Unavailable spectrum means missed opportunities for mobile, U.S. economy, global competiveness
(WASHINGTON, DC) — Today, Mobile Future and Thomas Hazlett, Professor of Law & Economics, George Mason University and Managing Partner, Arlington Economics LLC, released a new report, Radio Spectrum for a Hungry Wireless World, which finds that more spectrum for wireless networks is needed now in order to meet the unprecedented and continually rising consumer and enterprise demand for mobile devices and to maintain the levels of intense competition in today’s mobile market. The report discusses the many positive impacts of spectrum-based mobile communications and sums up an analysis of spectrum policy with three key lessons learned:
- Additional spectrum creates its own wireless demand. Relieving spectrum bottlenecks by allocating substantially more frequency space will lower costs for consumers and entrepreneurs alike, encouraging competition and robust wireless growth;
- Mobile markets need liberal licenses. Spectrum-based technologies evolve continuously and quickly. Regulators are uniquely situated to maximize a new wave of spectrum-based innovation.
- Allocating spectrum after demand swamps network capabilities is a barrier to progress. Companies – wireless carriers, device makers, media producers, technology vendors or daring upstarts – need to be able to deploy new services quickly, and if necessary buy spectrum to support the new services without waiting for a 6-13 year FCC proceeding.
Today, the sophistication of even the most basic mobile application, coupled with increasingly easy to use smartphones, tablets, notebooks and other portable devices, as well as “machine-to-machine” communications, are transforming the way we live and do business. Indeed, a thriving wireless marketplace has been the silver lining to the U.S. and global economies in the last few years. However, exploding demand for these products and services threatens to overwhelm wireless networks. Rapidly increasing data traffic from video streaming, apps, and social media on handheld devices will unduly limit the mobile customer’s communications experience if more spectrum is not made available.
“With data-intensive applications gaining popularity, and user interfaces on devices getting less complicated, the march of progress towards all things mobile threatens to swamp existing facilities. The mobile data tsunami is not forming unexpectedly,” Hazlett explains. “Network managers seek to adjust to the rising tide, but relaxing spectrum constraints will ease the crunch, expand network capacities, intensify competitive forces and quicken the pace of economic innovation. To leave spectrum allocations for U.S. providers too thin will intensify trade-offs, squandering vast opportunities. The hopes of all will be dashed unless generous new dollops of radio spectrum are made available to the market.”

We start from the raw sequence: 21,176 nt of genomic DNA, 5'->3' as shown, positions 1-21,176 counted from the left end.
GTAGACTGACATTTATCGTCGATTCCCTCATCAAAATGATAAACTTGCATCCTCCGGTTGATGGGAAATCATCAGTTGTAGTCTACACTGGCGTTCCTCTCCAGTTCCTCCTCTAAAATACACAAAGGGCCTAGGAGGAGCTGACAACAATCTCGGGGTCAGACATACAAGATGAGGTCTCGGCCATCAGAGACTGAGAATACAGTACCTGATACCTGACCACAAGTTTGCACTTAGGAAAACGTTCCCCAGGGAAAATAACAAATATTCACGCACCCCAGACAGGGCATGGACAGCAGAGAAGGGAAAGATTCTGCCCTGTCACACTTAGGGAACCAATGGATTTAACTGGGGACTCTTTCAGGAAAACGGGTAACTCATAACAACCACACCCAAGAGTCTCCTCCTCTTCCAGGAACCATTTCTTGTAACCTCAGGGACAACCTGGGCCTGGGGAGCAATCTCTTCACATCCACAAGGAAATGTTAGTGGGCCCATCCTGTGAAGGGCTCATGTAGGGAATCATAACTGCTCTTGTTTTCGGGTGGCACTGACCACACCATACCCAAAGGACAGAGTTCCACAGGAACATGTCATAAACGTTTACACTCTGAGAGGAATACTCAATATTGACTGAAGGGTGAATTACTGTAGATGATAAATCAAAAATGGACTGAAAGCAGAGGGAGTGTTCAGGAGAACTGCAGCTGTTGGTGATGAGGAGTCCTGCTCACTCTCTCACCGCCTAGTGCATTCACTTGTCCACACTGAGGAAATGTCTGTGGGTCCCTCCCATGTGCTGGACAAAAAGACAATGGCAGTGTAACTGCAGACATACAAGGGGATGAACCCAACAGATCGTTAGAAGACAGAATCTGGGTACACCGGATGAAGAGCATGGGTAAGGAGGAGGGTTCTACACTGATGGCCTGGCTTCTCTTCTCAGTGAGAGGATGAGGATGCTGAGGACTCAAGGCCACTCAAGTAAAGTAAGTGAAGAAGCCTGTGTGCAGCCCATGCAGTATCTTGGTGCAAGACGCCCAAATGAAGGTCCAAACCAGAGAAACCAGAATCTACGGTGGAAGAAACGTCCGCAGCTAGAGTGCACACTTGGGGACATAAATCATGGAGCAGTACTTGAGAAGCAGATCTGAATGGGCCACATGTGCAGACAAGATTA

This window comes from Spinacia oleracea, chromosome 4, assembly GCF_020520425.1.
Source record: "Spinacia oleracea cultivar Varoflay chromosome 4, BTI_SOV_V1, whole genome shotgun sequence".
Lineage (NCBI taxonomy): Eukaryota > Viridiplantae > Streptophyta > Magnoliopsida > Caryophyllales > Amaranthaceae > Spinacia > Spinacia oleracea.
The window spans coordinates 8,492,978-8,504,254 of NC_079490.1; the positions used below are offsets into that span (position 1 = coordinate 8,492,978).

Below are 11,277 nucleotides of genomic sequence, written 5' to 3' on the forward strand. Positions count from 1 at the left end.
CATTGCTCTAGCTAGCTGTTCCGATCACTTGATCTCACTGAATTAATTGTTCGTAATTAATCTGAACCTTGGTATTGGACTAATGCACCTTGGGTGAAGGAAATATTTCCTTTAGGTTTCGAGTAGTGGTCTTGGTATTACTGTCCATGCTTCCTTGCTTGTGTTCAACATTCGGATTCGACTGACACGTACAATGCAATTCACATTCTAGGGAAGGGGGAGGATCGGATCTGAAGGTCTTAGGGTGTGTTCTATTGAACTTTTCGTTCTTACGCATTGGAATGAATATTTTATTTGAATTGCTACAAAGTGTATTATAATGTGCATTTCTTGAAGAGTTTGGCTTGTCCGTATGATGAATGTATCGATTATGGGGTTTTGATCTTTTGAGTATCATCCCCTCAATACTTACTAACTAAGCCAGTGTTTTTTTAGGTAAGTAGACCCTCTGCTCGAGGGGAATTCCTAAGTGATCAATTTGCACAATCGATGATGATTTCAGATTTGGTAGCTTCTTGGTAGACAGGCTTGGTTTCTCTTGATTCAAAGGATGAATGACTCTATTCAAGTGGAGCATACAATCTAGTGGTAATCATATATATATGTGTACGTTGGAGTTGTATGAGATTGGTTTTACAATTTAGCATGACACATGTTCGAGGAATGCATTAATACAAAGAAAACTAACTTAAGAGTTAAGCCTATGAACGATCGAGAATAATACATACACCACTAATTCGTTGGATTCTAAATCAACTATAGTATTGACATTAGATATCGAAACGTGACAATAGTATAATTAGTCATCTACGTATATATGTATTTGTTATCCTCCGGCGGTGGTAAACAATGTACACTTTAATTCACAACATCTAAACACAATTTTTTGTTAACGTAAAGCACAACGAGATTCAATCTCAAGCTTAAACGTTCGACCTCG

Not only is additional wireless spectrum beneficial for consumers, it is widely recognized by top economists and the Obama Administration as a necessity for building a vibrant 21st century U.S. economy, creating more high-paying jobs and allowing U.S. companies to better compete in the global marketplace.
“With the current rapid pace of mobile innovation, adoption and growth, the nation’s appetite for wireless could out-strip capacity in just a few short years,” said Jonathan Spalter, chairman of Mobile Future. “There is too much riding on our nation’s economic future and innovative progress to let this valuable resource lay idle and not be put to its most efficient use. Now is the time for policymakers to take the necessary steps to maximize the innovative, economic and competitive opportunities that forward-looking spectrum policies will help deliver.”
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Mobile Future is a coalition of cutting-edge technology and communications companies, consumers and a diverse group of non-profit organizations, working to support an environment which encourages investment and innovation in the dynamic wireless sector. Our mission is to help inform and educate the public and key decision makers in business and government on the broad range of wireless innovations that are transforming our society and the nation’s economy.